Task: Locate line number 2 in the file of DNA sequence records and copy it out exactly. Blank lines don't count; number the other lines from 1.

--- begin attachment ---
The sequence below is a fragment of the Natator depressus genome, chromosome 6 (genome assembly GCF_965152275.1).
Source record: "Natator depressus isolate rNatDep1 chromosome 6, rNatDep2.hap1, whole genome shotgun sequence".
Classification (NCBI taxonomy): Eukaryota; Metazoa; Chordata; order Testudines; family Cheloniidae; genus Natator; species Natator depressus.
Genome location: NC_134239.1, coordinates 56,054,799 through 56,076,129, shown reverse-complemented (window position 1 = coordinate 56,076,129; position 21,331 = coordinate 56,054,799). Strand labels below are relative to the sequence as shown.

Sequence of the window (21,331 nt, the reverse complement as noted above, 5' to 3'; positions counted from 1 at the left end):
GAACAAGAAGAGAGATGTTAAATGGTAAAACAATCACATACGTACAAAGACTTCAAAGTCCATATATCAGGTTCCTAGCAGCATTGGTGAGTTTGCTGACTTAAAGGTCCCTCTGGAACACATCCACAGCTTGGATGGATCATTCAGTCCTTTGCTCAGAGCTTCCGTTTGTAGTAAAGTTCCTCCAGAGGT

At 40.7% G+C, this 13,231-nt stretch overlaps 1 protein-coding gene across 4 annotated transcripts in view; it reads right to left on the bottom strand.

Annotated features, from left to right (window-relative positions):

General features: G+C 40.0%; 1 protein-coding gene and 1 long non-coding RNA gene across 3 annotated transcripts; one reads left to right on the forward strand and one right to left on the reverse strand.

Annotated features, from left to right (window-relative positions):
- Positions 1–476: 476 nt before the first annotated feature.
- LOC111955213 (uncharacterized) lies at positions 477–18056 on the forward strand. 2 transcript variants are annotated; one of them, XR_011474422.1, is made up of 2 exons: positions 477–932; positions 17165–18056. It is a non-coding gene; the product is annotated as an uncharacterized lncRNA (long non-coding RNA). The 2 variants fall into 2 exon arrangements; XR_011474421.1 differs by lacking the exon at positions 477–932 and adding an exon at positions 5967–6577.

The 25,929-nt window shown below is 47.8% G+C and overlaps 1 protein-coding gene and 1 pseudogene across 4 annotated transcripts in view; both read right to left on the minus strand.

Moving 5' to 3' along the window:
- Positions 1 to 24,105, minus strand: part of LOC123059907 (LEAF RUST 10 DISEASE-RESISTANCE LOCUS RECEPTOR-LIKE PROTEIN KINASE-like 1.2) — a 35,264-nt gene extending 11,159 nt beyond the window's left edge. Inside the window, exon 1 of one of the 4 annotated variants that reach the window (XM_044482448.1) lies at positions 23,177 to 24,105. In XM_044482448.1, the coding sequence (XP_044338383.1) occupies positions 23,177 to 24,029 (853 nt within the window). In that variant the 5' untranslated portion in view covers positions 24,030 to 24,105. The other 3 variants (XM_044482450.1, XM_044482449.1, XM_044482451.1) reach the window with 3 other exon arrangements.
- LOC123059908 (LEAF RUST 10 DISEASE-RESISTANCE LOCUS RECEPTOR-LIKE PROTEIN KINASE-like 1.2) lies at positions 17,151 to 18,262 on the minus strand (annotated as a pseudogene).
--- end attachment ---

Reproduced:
Source record: "Natator depressus isolate rNatDep1 chromosome 6, rNatDep2.hap1, whole genome shotgun sequence".